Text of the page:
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News From the North

Nunavut

RANKIN INLET, Nunavut - Private health care is on its way to Nunavut.

Inuit-owned management company Piruqsaijit, Ltd. plans to open the territories' first laser mammography clinic. Tests will cost approximately $200, based on the patient's ability to pay.

Efforts are being made to have the territorial government include mammography exams in its health care plan, according to CBC-North.

Company spokesperson Hilary Rebeiro said she hopes Piruqsaijit will make its laser mammography clinic available to women in other areas of Canada where the service is currently unavailable. She said the company has already been contacted by women as far away as Toronto that will make the trip north for the examinations.

The clinic is expected to open in January 2003.

Indian Affairs and Northern development

OTTAWA - Minster Robert Nault reinstated the First Nations Governance Bill (C-7) and the Specific Claims Resolution Bill (C-6) on Oct. 9 after debate on the controversial legislation was delayed by the summer recess in the House of Commons.

The government contends Bill C-7 "would enable First Nations to create community governance systems designed to reflect their needs."

The bill is almost universally opposed by the First Nations who see it as an attack on sovereignty and paternalistic attempt at maintaining control. Several native organizations, including the Assembly of First Nations, have organized demonstrations and protests against the bill.

Bill C-6 seeks to establish an independent claims body to replace the current Specific Claims Commission. Ottawa says the new body will be more efficient and resolve the scores of unresolved and historical claims across the country.

Tyendinaga Mohawk Territory

TORONTO - Queen Elizabeth II and Prince Philip concluded their tour of Canada in Toronto on Oct.10. Official events included meeting with representatives of the Mohawk community of Tyendinaga Mohawk Territory near Belleville, Ontario.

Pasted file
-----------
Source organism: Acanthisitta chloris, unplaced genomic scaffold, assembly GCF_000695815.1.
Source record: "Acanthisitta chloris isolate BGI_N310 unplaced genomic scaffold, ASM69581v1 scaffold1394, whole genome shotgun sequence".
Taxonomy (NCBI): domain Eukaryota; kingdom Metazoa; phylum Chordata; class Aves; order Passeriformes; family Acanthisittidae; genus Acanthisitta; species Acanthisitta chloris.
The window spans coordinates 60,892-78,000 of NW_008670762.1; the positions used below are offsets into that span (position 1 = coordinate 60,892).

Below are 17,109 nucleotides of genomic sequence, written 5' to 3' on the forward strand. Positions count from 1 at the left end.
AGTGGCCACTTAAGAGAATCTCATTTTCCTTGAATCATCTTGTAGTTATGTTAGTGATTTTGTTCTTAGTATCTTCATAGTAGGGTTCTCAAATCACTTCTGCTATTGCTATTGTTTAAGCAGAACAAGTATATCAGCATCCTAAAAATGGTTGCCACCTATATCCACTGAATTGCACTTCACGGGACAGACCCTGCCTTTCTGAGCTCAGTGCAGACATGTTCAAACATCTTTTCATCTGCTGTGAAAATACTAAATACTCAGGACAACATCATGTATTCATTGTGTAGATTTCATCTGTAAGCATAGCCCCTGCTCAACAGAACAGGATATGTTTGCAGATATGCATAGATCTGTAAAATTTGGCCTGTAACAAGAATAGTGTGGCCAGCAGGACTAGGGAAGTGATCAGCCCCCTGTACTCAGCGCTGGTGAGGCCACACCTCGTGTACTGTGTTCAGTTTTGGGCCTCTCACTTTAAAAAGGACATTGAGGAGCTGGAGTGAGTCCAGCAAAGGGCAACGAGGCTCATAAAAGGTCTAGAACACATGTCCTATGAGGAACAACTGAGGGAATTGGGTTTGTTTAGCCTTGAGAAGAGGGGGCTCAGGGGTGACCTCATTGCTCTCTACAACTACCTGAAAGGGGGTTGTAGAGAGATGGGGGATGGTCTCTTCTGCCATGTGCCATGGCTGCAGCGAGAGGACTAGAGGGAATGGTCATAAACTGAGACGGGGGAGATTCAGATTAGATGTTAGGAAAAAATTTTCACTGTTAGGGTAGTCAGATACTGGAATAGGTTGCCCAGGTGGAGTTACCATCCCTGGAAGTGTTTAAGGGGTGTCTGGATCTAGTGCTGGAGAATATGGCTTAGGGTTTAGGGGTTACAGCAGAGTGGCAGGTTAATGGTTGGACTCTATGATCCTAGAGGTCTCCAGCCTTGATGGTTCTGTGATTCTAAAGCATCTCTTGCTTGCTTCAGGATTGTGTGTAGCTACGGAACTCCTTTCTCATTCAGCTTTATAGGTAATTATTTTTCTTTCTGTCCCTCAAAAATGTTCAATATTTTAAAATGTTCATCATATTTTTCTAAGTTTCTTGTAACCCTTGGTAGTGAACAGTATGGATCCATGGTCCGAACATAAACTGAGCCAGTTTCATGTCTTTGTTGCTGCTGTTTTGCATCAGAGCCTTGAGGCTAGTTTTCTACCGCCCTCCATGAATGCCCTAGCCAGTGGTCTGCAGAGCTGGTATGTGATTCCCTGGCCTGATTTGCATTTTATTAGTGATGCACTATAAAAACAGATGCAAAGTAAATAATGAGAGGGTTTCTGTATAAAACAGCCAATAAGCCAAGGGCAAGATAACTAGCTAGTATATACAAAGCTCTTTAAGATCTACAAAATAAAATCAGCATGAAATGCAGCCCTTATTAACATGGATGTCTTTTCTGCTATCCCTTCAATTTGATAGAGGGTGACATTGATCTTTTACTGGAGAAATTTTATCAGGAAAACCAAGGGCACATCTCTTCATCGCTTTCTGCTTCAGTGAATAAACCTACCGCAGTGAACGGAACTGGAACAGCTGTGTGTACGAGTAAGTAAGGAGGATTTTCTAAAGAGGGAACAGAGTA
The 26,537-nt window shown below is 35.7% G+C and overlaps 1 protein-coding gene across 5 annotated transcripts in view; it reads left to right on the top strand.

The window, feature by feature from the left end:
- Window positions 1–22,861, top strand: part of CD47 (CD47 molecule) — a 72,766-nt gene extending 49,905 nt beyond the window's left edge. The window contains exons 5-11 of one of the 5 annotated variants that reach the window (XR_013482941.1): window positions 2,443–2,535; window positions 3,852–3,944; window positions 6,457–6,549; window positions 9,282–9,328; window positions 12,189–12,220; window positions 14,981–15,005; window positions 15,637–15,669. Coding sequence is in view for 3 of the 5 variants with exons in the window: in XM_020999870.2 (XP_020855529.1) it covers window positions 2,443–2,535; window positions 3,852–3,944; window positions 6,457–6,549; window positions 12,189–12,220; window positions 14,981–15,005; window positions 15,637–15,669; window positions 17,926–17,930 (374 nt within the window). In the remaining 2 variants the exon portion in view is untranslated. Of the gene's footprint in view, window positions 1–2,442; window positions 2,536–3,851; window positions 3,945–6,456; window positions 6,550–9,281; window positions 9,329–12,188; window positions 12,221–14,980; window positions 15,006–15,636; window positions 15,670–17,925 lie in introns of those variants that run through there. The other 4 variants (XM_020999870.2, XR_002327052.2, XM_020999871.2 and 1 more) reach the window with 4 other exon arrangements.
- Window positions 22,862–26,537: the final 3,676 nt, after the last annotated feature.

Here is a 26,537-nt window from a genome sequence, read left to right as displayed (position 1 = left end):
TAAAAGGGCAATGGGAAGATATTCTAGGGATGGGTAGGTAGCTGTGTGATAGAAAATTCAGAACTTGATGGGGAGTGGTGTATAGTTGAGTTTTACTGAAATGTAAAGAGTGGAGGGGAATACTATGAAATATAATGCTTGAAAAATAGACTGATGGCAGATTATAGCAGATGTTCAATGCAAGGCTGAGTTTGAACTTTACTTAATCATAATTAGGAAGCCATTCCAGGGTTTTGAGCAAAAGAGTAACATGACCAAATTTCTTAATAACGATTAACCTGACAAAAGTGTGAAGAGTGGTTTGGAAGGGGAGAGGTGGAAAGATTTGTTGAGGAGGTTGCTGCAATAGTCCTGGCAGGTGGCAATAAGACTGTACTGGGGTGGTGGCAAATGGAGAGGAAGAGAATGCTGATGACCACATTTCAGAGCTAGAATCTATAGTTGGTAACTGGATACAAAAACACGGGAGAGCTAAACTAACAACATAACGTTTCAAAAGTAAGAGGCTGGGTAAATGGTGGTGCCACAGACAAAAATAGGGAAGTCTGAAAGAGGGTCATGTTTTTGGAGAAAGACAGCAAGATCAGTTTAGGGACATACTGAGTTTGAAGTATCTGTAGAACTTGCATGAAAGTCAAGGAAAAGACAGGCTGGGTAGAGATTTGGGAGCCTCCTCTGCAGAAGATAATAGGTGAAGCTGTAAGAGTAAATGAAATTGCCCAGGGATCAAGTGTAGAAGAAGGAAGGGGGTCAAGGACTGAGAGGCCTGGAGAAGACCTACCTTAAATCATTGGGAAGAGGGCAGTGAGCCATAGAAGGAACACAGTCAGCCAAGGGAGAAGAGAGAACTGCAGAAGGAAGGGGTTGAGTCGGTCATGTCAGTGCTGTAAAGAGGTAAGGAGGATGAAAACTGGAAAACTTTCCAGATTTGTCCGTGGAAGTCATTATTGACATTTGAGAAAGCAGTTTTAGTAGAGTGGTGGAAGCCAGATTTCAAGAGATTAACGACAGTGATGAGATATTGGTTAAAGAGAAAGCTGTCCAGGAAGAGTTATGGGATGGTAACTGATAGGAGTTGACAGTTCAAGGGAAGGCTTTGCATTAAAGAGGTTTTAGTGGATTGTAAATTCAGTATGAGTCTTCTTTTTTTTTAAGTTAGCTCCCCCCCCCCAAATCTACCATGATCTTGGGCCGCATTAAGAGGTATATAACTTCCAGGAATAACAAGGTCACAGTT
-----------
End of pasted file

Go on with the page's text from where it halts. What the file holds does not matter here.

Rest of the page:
The community brought several historical objects from the reserve's Royal chapel. These items include a communion plate donated by Queen Anne in 1711, a Bible donated by Queen Victoria in 1842 and a silver chalice presented to the Mohawks by the current monarch during a visit in 1984.

"We recall, with great honor, the political and military bond of mutual affection the alliance that has marked the relationship between the Mohawk people and the British and Canadian Crown for the past three centuries," said Mohawk Chief Donald Maracle. Maracle also thanked the Queen for the generous donations Prince Charles has made for the restoration of their community church.

Tyendinaga, also known as Joseph Brant, was a Mohawk chief during the American Revolution who allied with the Crown against the colonists. Following the American victory, Brant and his followers resettled in what is know the Canadian province of Ontario.

Blood Tribe

STANDOFF, Alberta - Local homes and schools have been sprayed by drive-by paintball shootings in what the Canadian Press and local police are calling "a deliberate and targeted attack against aboriginal people" on the Blood Tribe Reserve near Glenwood, Alberta.

Three non-native teenagers were charged with hate crimes because the normally minor mischief was directed at an identifiable group and may have included racial slurs. Amendments to the Criminal Code of Canada in the past few years have made this type of behavior a criminal offense.

The Blood Tribe is located about 130 miles southeast of Calgary.

Yukon

WHITEHORSE, Yukon - The Yukon Department of Education is concerned that many First Nations and rural high school students do not see university degrees in their futures.

The territorial government released a survey on Oct. 10 showing only 38 percent of native students are expected to complete a degree program as opposed to 67 percent for non-native students.

Educators say high dropout rates, alcoholism and family violence that have plagued the Yukon for generations prevent many youths from graduating high school.

The fact that many students must travel to Whitehorse from remote communities and live away from their families while completing high school is another factor lowering graduation rates, according to Liz Bosely of the First Nations Access Program at Yukon College.

"When people are raised in that type of environment I think that it's pretty detrimental toward them continuing their post-secondary education," Bosely told the Canadian Press.